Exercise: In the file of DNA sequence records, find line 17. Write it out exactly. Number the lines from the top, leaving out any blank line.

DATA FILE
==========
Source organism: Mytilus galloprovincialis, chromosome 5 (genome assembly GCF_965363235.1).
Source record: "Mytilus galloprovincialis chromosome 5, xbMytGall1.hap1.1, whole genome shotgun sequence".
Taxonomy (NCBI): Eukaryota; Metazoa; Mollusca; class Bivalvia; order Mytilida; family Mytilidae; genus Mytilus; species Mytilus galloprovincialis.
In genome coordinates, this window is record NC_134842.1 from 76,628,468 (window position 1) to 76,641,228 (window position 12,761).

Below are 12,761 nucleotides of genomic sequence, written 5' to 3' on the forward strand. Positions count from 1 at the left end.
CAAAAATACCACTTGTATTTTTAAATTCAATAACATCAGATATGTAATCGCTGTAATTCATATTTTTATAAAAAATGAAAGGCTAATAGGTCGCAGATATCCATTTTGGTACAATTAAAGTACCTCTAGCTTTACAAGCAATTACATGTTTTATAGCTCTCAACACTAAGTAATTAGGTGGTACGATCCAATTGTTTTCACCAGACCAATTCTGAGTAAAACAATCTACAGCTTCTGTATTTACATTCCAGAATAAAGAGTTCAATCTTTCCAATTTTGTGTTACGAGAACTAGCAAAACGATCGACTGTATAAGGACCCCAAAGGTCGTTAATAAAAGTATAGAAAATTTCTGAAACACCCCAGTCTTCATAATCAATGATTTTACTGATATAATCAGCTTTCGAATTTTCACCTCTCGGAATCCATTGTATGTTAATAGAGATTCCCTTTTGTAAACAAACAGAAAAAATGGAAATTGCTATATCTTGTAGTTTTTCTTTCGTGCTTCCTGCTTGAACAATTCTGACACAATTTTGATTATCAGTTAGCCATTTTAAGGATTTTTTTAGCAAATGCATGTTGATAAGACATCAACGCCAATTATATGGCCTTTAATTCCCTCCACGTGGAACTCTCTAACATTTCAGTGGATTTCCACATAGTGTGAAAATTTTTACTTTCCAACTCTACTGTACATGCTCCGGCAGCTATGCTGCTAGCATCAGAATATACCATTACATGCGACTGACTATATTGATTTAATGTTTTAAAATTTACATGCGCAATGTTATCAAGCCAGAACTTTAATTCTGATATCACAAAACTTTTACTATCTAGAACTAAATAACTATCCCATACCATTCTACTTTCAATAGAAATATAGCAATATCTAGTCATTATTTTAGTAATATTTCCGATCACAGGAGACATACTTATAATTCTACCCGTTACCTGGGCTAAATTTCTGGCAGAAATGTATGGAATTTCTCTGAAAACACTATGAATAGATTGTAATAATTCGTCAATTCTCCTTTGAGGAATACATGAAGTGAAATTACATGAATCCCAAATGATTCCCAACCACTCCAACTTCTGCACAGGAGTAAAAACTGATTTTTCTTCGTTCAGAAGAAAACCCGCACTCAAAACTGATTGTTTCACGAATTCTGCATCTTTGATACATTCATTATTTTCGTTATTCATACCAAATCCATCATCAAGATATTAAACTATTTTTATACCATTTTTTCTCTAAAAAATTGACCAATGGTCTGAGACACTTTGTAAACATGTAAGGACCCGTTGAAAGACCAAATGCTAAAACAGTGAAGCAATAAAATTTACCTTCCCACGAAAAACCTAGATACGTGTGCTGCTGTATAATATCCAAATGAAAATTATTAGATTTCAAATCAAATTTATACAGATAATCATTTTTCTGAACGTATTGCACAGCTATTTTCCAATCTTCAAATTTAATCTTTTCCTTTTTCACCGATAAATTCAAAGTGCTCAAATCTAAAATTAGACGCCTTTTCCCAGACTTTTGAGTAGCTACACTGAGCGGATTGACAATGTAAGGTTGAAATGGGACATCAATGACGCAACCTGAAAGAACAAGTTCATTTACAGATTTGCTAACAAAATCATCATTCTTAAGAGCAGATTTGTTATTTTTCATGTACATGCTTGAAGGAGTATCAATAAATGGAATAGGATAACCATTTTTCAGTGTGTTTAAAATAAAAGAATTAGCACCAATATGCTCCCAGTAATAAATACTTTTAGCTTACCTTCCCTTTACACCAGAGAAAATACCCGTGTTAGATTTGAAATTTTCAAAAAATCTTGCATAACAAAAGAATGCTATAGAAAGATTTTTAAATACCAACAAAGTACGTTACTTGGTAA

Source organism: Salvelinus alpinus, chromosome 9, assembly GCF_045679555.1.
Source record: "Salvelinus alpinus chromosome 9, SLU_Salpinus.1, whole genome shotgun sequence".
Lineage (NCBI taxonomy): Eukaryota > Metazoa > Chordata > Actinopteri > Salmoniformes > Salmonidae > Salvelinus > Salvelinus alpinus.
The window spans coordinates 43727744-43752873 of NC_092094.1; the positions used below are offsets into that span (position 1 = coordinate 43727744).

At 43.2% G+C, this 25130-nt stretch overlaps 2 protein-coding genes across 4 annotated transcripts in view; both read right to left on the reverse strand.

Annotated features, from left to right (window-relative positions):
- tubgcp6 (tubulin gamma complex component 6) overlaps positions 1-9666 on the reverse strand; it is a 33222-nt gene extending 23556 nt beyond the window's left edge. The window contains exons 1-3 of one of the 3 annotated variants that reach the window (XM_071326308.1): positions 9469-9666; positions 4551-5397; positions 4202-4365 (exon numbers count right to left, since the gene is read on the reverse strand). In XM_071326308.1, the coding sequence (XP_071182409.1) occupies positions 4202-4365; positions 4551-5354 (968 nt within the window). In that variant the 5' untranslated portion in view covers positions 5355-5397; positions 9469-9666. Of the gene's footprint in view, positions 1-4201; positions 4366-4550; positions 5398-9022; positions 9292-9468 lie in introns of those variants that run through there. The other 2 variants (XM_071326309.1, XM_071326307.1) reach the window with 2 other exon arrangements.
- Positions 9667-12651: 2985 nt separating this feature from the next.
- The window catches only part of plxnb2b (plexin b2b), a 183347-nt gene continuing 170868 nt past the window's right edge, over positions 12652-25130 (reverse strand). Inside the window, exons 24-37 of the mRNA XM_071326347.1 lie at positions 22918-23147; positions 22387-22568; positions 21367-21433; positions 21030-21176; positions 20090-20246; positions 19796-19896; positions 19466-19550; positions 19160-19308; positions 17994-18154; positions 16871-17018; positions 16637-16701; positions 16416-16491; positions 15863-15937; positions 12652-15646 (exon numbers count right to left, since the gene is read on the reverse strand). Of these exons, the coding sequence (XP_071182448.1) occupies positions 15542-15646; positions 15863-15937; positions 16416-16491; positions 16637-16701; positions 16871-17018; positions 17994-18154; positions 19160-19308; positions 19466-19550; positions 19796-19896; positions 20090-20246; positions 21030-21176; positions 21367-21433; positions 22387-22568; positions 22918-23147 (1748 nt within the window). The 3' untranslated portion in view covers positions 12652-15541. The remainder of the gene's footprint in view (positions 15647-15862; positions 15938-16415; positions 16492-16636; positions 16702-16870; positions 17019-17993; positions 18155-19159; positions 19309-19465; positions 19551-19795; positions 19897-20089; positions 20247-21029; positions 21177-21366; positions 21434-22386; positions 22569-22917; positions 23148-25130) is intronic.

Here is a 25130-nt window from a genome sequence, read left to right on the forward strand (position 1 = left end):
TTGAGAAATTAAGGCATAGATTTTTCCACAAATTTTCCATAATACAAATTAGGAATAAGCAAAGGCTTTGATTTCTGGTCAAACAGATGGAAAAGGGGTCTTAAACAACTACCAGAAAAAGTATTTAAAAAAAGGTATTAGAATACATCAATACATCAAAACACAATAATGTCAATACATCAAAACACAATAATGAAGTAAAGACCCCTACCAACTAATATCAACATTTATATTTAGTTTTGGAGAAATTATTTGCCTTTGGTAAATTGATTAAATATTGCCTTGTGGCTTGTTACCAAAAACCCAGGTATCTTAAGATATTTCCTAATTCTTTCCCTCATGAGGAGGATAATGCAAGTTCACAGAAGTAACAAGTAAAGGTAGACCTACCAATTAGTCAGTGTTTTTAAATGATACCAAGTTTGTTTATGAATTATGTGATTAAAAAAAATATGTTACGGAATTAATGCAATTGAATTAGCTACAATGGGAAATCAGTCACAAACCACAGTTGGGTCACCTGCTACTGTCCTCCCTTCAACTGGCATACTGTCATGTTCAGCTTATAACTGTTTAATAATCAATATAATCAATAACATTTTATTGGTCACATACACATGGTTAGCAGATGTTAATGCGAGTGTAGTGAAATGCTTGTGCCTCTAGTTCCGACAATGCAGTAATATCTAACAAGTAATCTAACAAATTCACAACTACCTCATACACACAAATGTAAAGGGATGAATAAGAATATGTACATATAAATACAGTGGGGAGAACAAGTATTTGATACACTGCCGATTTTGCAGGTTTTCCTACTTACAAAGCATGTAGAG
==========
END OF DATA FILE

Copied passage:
TTGAGAAATTAAGGCATAGATTTTTCCACAAATTTTCCATAATACAAATTAGGAATAAGCAAAGGCTTTGATTTCTGGTCAAACAGATGGAAAAGGGGTCTTAAACAACTACCAGAAAAAGTATTTAAAAAAAGGTATTAGAATACATCAATACATCAAAACACAATAATGTCAATACATCAAAACACAATAATGAAGTAAAGACCCCTACCAACTAATATCAACATTTATATTTAGTTTTGGAGAAATTATTTGCCTTTGGTAAATTGATTAAATATTGCCTTGTGGCTTGTTACCAAAAACCCAGGTATCTTAAGATATTTCCTAATTCTTTCCCTCATGAGGAGGATAATGCAAGTTCACAGAAGTAACAAGTAAAGGTAGACCTACCAATTAGTCAGTGTTTTTAAATGATACCAAGTTTGTTTATGAATTATGTGATTAAAAAAAATATGTTACGGAATTAATGCAATTGAATTAGCTACAATGGGAAATCAGTCACAAACCACAGTTGGGTCACCTGCTACTGTCCTCCCTTCAACTGGCATACTGTCATGTTCAGCTTATAACTGTTTAATAATCAATATAATCAATAACATTTTATTGGTCACATACACATGGTTAGCAGATGTTAATGCGAGTGTAGTGAAATGCTTGTGCCTCTAGTTCCGACAATGCAGTAATATCTAACAAGTAATCTAACAAATTCACAACTACCTCATACACACAAATGTAAAGGGATGAATAAGAATATGTACATATAAATACAGTGGGGAGAACAAGTATTTGATACACTGCCGATTTTGCAGGTTTTCCTACTTACAAAGCATGTAGAG